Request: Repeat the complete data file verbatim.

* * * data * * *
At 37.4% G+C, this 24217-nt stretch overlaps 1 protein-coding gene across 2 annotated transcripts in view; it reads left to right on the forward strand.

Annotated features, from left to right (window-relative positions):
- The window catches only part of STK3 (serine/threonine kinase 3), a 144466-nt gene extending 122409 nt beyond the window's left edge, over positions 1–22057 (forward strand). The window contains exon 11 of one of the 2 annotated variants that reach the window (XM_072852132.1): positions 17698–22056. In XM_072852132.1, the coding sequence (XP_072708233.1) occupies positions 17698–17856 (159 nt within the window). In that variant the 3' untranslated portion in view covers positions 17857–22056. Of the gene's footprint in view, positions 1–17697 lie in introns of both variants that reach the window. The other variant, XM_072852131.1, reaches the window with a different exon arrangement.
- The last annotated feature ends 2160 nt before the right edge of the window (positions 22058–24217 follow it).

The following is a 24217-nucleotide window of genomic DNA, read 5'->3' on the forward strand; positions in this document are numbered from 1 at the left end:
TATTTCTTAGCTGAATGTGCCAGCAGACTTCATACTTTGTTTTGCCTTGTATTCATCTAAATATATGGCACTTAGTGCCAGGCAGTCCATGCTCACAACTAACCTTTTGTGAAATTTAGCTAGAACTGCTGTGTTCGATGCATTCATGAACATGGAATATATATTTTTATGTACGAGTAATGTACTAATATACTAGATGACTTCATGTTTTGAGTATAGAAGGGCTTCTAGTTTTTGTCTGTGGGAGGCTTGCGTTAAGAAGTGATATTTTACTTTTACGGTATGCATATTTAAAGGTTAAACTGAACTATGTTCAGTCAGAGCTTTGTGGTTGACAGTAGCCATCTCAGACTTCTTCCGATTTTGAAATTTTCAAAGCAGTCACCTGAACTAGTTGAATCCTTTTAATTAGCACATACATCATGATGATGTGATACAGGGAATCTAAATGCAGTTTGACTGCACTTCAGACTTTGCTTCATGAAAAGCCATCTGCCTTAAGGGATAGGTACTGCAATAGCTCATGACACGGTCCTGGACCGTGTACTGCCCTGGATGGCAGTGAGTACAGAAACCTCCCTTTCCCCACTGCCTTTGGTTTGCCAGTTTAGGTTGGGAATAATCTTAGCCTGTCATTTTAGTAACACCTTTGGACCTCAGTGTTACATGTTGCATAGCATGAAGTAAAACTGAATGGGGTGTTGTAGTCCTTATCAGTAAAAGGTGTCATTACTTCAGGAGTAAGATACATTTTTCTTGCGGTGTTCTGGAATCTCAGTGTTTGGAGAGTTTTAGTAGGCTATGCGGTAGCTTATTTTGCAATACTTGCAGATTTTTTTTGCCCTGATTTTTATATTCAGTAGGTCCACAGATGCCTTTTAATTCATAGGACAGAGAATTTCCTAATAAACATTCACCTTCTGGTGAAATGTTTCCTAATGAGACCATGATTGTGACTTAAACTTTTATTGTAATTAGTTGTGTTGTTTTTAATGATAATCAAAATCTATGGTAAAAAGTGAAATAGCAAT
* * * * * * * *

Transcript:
At 37.4% G+C, this 24217-nt stretch overlaps 1 protein-coding gene across 2 annotated transcripts in view; it reads left to right on the forward strand.

Annotated features, from left to right (window-relative positions):
- The window catches only part of STK3 (serine/threonine kinase 3), a 144466-nt gene extending 122409 nt beyond the window's left edge, over positions 1–22057 (forward strand). The window contains exon 11 of one of the 2 annotated variants that reach the window (XM_072852132.1): positions 17698–22056. In XM_072852132.1, the coding sequence (XP_072708233.1) occupies positions 17698–17856 (159 nt within the window). In that variant the 3' untranslated portion in view covers positions 17857–22056. Of the gene's footprint in view, positions 1–17697 lie in introns of both variants that reach the window. The other variant, XM_072852131.1, reaches the window with a different exon arrangement.
- The last annotated feature ends 2160 nt before the right edge of the window (positions 22058–24217 follow it).

The following is a 24217-nucleotide window of genomic DNA, read 5'->3' on the forward strand; positions in this document are numbered from 1 at the left end:
TATTTCTTAGCTGAATGTGCCAGCAGACTTCATACTTTGTTTTGCCTTGTATTCATCTAAATATATGGCACTTAGTGCCAGGCAGTCCATGCTCACAACTAACCTTTTGTGAAATTTAGCTAGAACTGCTGTGTTCGATGCATTCATGAACATGGAATATATATTTTTATGTACGAGTAATGTACTAATATACTAGATGACTTCATGTTTTGAGTATAGAAGGGCTTCTAGTTTTTGTCTGTGGGAGGCTTGCGTTAAGAAGTGATATTTTACTTTTACGGTATGCATATTTAAAGGTTAAACTGAACTATGTTCAGTCAGAGCTTTGTGGTTGACAGTAGCCATCTCAGACTTCTTCCGATTTTGAAATTTTCAAAGCAGTCACCTGAACTAGTTGAATCCTTTTAATTAGCACATACATCATGATGATGTGATACAGGGAATCTAAATGCAGTTTGACTGCACTTCAGACTTTGCTTCATGAAAAGCCATCTGCCTTAAGGGATAGGTACTGCAATAGCTCATGACACGGTCCTGGACCGTGTACTGCCCTGGATGGCAGTGAGTACAGAAACCTCCCTTTCCCCACTGCCTTTGGTTTGCCAGTTTAGGTTGGGAATAATCTTAGCCTGTCATTTTAGTAACACCTTTGGACCTCAGTGTTACATGTTGCATAGCATGAAGTAAAACTGAATGGGGTGTTGTAGTCCTTATCAGTAAAAGGTGTCATTACTTCAGGAGTAAGATACATTTTTCTTGCGGTGTTCTGGAATCTCAGTGTTTGGAGAGTTTTAGTAGGCTATGCGGTAGCTTATTTTGCAATACTTGCAGATTTTTTTTGCCCTGATTTTTATATTCAGTAGGTCCACAGATGCCTTTTAATTCATAGGACAGAGAATTTCCTAATAAACATTCACCTTCTGGTGAAATGTTTCCTAATGAGACCATGATTGTGACTTAAACTTTTATTGTAATTAGTTGTGTTGTTTTTAATGATAATCAAAATCTATGGTAAAAAGTGAAATAGCAAT